- GUIDE TO BORDEAUX
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A guide to our home region
A guide to Bordeaux and travel to our location
Rated as the best tourist destination in Europe in 2015, Boreaux is renowned for both it’s climate and it’s many attractions. Discover what makes the city and it's surroundings so special.
You'll be raising your glass many times in Bordeaux, but it's about more than just wine
You'll be raising your glass many times in Bordeaux, which is renowned for its wines, considered amongst the best in the world. As the capital of the department Gironde in the region Aquitaine, it has one million inhabitants in its metropolitan area at a 2008 estimate.. A lively university community of over 60,000, (Bordeaux Campus is the largest in France) establishes that Bordeaux is about more than just wine.
Bordeaux is a flat city, built on the banks of the Garonne River. It is also the largest French city by area and geographically one of the largest in Europe. Due to the weakness of the subsoil, there are no skyscrapers in Bordeaux, which explains its sprawl. The centre of the town has retained its traditional stone mansions and smart terraces, hence the reason behind the city being called "Little Paris".
Bordeaux Fête le Vin
Place de la Comédie
Terrasses de restaurants
Enjoy the city sights by the numerous alternative transport modes
Bordeaux is quite a big city; however most of the interesting attractions are in the town centre. We don’t recommended that visitors drive too much in the city centre, as there are often traffic jams in the narrow, old streets of the city. There is ample parking however, so if you must drive, then we recommend that you park up and enjoy the rest of the city sights by the numerous alternative transport modes.
The most interesting way to explore the city is by walking. As most of the town centre is a 'pedestrian area', this is easy to do. You can also rent a bike or you can make your way in town using the various bus lines. If you don’t fancy too much walking then by far the most efficient means of getting around is the tramway. There are 3 lines (A, B, and C), tickets cost 1.40€ and covers unlimited journeys.
Le lion Veilhan
Terrasse place du Palais
You will be spoilt for choice in Bordeaux for things to see and do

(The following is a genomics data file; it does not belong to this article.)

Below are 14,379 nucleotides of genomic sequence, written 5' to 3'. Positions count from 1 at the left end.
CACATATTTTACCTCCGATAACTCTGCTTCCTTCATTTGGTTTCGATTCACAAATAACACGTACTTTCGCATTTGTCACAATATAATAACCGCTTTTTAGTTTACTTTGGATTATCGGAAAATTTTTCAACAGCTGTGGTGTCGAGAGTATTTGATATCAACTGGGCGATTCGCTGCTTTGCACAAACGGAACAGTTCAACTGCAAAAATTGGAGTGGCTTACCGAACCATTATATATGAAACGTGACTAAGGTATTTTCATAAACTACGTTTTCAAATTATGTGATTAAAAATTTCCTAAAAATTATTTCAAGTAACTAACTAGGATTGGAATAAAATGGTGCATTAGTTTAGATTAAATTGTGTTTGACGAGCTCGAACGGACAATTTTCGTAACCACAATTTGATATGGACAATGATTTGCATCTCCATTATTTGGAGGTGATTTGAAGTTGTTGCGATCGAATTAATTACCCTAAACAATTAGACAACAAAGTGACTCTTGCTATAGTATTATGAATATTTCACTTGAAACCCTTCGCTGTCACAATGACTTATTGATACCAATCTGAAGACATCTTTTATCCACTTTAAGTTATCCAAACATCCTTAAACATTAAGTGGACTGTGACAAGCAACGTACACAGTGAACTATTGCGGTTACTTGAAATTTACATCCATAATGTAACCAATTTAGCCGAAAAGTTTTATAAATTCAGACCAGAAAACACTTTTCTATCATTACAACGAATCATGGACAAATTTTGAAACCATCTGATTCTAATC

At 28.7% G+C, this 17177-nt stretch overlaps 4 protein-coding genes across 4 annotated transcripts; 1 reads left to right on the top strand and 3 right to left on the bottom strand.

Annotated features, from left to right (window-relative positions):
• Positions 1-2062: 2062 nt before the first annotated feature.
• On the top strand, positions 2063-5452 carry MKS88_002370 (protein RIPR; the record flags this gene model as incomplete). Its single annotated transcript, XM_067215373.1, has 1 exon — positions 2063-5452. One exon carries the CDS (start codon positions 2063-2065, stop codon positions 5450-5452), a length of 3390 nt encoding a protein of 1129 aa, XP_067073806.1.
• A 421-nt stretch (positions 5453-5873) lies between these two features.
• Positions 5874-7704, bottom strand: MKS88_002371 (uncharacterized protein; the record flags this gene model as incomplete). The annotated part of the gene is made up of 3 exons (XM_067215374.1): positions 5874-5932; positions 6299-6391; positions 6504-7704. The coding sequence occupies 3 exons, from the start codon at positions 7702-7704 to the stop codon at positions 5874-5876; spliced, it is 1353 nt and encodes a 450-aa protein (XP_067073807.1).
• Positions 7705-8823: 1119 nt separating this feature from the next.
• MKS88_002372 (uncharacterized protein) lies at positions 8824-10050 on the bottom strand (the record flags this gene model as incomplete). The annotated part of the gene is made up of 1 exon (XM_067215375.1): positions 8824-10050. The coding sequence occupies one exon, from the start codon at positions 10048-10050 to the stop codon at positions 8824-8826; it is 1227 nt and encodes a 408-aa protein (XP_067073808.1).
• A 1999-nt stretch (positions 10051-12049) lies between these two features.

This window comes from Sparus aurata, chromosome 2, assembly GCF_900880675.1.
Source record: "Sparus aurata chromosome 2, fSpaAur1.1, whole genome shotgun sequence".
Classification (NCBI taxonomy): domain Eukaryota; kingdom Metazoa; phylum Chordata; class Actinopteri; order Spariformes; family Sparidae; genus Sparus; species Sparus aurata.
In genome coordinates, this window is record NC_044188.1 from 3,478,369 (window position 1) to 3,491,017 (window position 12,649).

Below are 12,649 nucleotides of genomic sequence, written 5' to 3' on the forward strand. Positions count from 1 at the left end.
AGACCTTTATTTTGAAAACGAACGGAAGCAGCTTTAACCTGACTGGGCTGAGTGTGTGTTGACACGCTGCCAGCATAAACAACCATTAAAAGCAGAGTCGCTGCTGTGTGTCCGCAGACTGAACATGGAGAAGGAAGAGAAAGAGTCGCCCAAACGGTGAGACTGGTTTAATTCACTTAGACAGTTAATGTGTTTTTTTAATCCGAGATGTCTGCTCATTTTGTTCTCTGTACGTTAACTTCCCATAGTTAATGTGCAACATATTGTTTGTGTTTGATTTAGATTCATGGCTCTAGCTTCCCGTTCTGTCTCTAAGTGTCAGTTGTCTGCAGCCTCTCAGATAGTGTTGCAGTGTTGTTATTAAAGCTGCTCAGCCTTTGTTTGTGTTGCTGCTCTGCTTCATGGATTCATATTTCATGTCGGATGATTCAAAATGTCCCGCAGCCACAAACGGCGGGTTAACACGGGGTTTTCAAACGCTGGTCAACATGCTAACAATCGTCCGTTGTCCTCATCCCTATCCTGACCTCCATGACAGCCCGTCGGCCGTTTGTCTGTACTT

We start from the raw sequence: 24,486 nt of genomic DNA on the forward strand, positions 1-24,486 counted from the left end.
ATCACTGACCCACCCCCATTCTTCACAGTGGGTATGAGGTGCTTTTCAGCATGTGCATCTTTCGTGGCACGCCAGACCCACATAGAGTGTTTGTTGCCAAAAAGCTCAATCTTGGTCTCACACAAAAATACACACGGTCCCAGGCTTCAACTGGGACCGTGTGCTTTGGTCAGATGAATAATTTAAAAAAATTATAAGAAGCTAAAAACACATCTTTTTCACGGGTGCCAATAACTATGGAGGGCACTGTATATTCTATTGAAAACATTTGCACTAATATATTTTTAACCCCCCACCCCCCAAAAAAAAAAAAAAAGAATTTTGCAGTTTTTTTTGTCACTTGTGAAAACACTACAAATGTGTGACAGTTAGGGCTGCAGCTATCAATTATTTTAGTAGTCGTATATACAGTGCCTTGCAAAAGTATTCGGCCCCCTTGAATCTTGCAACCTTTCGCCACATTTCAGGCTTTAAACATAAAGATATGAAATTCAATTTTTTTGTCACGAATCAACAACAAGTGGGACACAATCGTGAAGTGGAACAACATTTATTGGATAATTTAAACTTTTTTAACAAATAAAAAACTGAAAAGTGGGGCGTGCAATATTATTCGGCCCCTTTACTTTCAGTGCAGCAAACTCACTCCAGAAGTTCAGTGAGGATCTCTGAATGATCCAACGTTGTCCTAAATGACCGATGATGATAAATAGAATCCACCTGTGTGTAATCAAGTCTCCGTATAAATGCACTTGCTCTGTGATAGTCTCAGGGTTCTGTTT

Spend some time at the miroir d'eau (water mirror) at the border of the river. This a very popular outdoor space for children, with a long water feature, filled with only 2cm of water. Perfect for children to splash around.
Have a drink and a dance at one of the many bars or clubs in Les Quais. After years of neglect, the former wet docks are the city’s newest hot spot, with a number of cafés, restaurants, bars and clubs.
Place de Quinconces
Be sure to check out the fountain monument to the Girondins, a group of moderate, bourgeois National Assembly deputies during the French Revolution.
Musee D'Art Contemporain
7, rue Ferrère. Definitely worth a visit if you are interested in Modern Art. The Richard Long slate line-up on the roof is a permanent feature. Exhibits are always changing and the museum is an inspiring place for installations.
Come and enjoy the cosy ambiance and the different atmospheres of the Connemara Irish Pub.
The Jardin Public
The Jardin Public has been dear to the hearts of the Bordelais since its creation in 1746. A veritable ‘green oasis’ in the city centre, the 11 hectares of grass, trees, flowers, and plants also include a children's playground and the famous Guignol Guérin puppet show.
There's LOTS to do in the surrounding areas
The village of Lignan is so charming and relaxing that you can enjoy a slow-paced vacation. It is the perfect setting for a tranquil rural retreat.
Saint-Emilion is a charming medieval village located in the heart of the famous Bordeaux wine area. Now a World Heritage Site, it is a beautiful town with it’s narrow laneways and cobbled streets, flanked on either side by the world renowned vineyards and wineries of the St. Emilion appellation. Fine wine, beautiful architecture and great monuments make for a perfect day out. Only 30 mins drive from the chateau.
Archachon Bay is a fascinating world with multiple landscapes: oyster ports, sandy beaches, pine forests, a famous peninsula, the 56 km² Lac de Cazaux, the 2nd largest lake in France, and the highest natural sand dune in Europe. It boasts a total of 76 kilometres of beaches and 220km of cycle paths, accross 10 different towns and villages. Only 1 hour drive from the château.